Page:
Over the years, I acquired a shelf full of how-to books. I tried various plotting methods, from drawing up timelines to making an index card for each scene. When I realized I was spending more time rewriting index cards than writing a book, I knew I had to abandon those!

In many ways I envy plotters because I think it would be great to have even a basic road map that led me to "the end." Instead, I wander down that never-before-visited corridor, and I periodically panic when one of the doors is locked.

It always takes some time to overcome the paralyzing fear and figuring out how to pick the lock, but I get there . . . eventually!

Most of all, I find it interesting that each writer's journey seems to start and end in the same place -- with the dream of writing a book and ultimately achieving the goal of having it published -- and yet we all seem to take a different route to get there.

At 4:52 PM, Blogger Lee McKenzie said...

Theresa, congratulations on being a double GH finalist! WTG!

Congrats also to Pam/Doglady! Is this your GH final? Savor every delicious moment of it!

At 6:19 PM, Blogger Diane Gaston said...

YAY YAY YAY to Theresa and doglady! I'm so thrilled for both of you.

This is the BEST news!!!!!

At 6:23 PM, Blogger Diane Gaston said...

okay. now I'm calmer.

I love writing as a pantser, but I find I need a little roadmap. So far, the synopsis, including just the bare minimum is working for me.

So Patricia, I'm a hybrid like you - a bit plotter, a big bit pantser.

Terry O, hope you figure out your scene without too much agony!

At 6:24 PM, Blogger MaryF said...

PAM!!! That is TERRIFIC!!!

Terry, I'm like you with the writing books - they make me freeze up!

At 8:01 PM, Blogger Diane Gaston said...

Two other Noodlers have had "the Call, GH RITA Version"

Priscilla is a GH finalist and Stephanie Rowe is a RITA finalist!!!

What a day for Noodlers and noodlettes!

At 8:43 PM, Blogger doglady said...

Wow! A double Theresa! Huge congrats!! Congrats to Priscilla and Stephanie too!! This has been a great day!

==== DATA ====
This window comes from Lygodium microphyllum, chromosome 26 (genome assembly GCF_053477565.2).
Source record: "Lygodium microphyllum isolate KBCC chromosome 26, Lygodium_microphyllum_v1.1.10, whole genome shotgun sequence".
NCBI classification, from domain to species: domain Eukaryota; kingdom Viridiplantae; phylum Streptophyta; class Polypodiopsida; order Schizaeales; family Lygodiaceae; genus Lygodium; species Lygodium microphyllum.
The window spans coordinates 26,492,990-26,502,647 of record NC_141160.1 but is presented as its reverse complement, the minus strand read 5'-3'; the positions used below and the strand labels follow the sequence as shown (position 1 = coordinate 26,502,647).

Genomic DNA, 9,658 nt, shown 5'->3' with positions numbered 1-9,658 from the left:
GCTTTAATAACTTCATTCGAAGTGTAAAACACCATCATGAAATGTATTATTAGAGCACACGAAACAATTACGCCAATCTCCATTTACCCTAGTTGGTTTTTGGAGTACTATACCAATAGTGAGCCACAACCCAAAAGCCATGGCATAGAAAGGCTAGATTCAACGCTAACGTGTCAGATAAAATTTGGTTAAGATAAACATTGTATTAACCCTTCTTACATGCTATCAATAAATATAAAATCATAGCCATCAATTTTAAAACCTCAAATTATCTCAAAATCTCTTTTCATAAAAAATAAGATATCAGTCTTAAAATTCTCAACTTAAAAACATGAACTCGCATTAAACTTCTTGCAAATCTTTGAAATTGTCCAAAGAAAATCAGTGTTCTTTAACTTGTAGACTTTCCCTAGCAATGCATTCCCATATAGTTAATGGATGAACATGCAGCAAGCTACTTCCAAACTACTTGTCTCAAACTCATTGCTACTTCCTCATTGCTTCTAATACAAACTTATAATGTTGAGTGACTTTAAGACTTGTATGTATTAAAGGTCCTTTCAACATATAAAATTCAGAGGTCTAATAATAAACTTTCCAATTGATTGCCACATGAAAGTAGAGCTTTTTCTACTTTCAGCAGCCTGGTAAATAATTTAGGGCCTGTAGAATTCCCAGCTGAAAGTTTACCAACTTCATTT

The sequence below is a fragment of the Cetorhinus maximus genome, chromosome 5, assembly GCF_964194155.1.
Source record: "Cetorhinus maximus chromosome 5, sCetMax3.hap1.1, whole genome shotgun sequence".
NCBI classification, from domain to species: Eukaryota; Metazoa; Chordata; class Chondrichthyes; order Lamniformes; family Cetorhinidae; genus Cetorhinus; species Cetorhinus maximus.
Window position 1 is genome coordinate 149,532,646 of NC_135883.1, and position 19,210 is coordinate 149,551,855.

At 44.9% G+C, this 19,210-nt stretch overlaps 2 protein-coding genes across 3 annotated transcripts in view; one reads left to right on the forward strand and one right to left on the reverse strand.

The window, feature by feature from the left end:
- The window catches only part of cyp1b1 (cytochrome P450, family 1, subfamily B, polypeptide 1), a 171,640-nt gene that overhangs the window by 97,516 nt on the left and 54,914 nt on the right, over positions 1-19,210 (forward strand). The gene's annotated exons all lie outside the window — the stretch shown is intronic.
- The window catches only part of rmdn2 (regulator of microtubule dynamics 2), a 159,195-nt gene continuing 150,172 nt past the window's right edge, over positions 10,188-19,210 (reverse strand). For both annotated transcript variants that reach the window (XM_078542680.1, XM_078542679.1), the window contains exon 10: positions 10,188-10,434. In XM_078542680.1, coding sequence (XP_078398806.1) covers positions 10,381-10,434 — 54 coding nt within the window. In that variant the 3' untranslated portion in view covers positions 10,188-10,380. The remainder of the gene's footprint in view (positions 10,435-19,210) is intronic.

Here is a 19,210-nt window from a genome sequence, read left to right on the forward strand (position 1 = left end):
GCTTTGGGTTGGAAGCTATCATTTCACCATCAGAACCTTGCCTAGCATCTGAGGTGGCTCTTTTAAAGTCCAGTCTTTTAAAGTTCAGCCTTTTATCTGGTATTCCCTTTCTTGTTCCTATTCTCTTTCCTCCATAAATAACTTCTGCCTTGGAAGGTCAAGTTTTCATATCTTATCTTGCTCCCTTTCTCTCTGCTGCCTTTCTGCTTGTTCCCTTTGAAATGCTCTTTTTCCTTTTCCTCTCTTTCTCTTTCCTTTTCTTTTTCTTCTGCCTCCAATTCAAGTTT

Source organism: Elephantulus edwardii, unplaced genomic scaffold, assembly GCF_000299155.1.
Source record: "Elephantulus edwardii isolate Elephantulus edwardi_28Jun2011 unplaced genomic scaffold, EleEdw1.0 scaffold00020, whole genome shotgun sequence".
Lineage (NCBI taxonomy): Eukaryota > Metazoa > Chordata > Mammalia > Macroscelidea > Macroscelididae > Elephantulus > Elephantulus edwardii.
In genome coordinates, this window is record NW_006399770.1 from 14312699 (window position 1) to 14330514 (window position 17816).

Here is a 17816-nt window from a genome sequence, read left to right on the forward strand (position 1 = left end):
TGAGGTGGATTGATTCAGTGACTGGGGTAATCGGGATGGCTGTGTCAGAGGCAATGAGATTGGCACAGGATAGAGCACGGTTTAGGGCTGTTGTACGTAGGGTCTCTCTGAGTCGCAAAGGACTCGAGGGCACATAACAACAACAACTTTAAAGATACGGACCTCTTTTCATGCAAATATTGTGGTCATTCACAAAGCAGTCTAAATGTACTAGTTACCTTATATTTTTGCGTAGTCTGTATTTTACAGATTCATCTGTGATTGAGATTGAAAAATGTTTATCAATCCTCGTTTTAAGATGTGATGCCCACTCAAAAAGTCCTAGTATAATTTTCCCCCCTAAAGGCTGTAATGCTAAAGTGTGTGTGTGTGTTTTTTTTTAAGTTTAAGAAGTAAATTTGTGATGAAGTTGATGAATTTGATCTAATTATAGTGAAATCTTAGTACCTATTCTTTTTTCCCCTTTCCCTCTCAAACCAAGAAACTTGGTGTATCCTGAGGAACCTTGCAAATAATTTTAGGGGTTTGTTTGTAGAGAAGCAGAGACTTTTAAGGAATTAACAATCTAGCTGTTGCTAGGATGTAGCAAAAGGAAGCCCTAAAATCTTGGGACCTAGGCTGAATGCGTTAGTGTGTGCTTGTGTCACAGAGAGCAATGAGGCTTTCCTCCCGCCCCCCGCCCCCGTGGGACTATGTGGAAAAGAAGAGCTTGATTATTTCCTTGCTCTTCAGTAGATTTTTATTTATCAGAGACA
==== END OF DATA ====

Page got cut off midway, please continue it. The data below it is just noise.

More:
Thanks so much Noodlers for all of your great information, tips and support! You have no idea how much help they have been!

And of course I credit the Diane Gaston critique I won here with making LOST IN LOVE a finalist!

I am primarily a pantser, with a rough outline / synopsis coming in there after the first few chapters. I tend to listen to the characters about what happens next. It can be a good thing, BUT sometimes they do then do tend to ramble. I can end up going off on tangents with them and then realize I need to go back or completely rewrite it. Still, it does give me a lot of material with which to work.

At 9:02 PM, Blogger Gillian Layne said...

Merrillee, I never took the time to say, this was an excellent post! Usually hearing lots of detailed "how-to" advice makes me freeze up, but I'm getting better at taking every little bit of advice for what it's worth and evaluating whether it works for my process or not.

And Bless You for sticking with it! A lovely lesson for us all.

At 9:58 PM, Blogger Merrillee said...

Wow! Lots of comments. I commented earlier today, then got involved in pantsing my way through my latest book. Then we had a dinner engagement tonight. I got home and was caught up in the flurry of GH and RITA announcements. Congratultations to doglady on your GH final.

Lee, I had to laugh at your comment about finding one of the doors locked. Yes, that sometimes happens. So you have to move on to the next door.

Thanks, Gillian, for your sweet comment.

At 8:47 AM, Blogger Eden Sharpe said...

okay, look what happens when you miss logging on. Congrats to you all finalling in the GH and Ritas!
Now is there a list of the GH and Rita finalists? I haven't seen one on the rwa website.
And Diane, congrats on your 4-book contract!

At 10:00 AM, Blogger CM said...

I just wanted to stop by and say thanks to the Wet Noodle Posse. Your help in November, particularly with the synopsis, made a huge difference for me. I'm a GH finalist!

At 10:15 AM, Blogger Esri Rose said...

Congrats to Steph and Priscilla, and also to CM!

Yay, all of you!!!!

At 10:55 AM, Blogger Theresa Ragan said...

CM, CONGRATULATIONS!!! And thanks for giving the WNP some credit with your finaling, even though we all know you did it all yourself.

And Eden, check the RWA site today. It's all there.

This has been a fun and informative plotting month so far, if I don't say so myself...:)

At 12:12 PM, Blogger Patricia W. said...

Congratulations to all the Noodling finalists: Theresa, Pam, Steph, CM, and Priscilla. If I left anyone out, congrats to you too!

Theresa, you might have a point. I do think ahead while I'm writing sometimes which screws with my ability to stay in the scene.

I just think I'm overthinking the whole thing.

At 2:23 PM, Blogger Theresa Ragan said...

Patricia, that's EXACTLY what I was thinking...that you might be overthinking the whole thing. Just let the scenes come and then just move on without over-analyzing what you've written. Many times I think I'm going to have to go back and delete a scene or two but with just a few tweaks everything works out great. :) And I'm a big believer of getting to the end and then coming back...

At 5:38 AM, Blogger MaryF said...

I could have written this post - I feel JUST the same!

CM!!! Congratulations!!!!

At 12:20 PM, Blogger Norah Wilson said...

Doglady and CM!!!!!! Congrats on the GH final. What an exciting time you're in for!


Post a Comment

<< Home

Subscribe to Post Comments [Atom]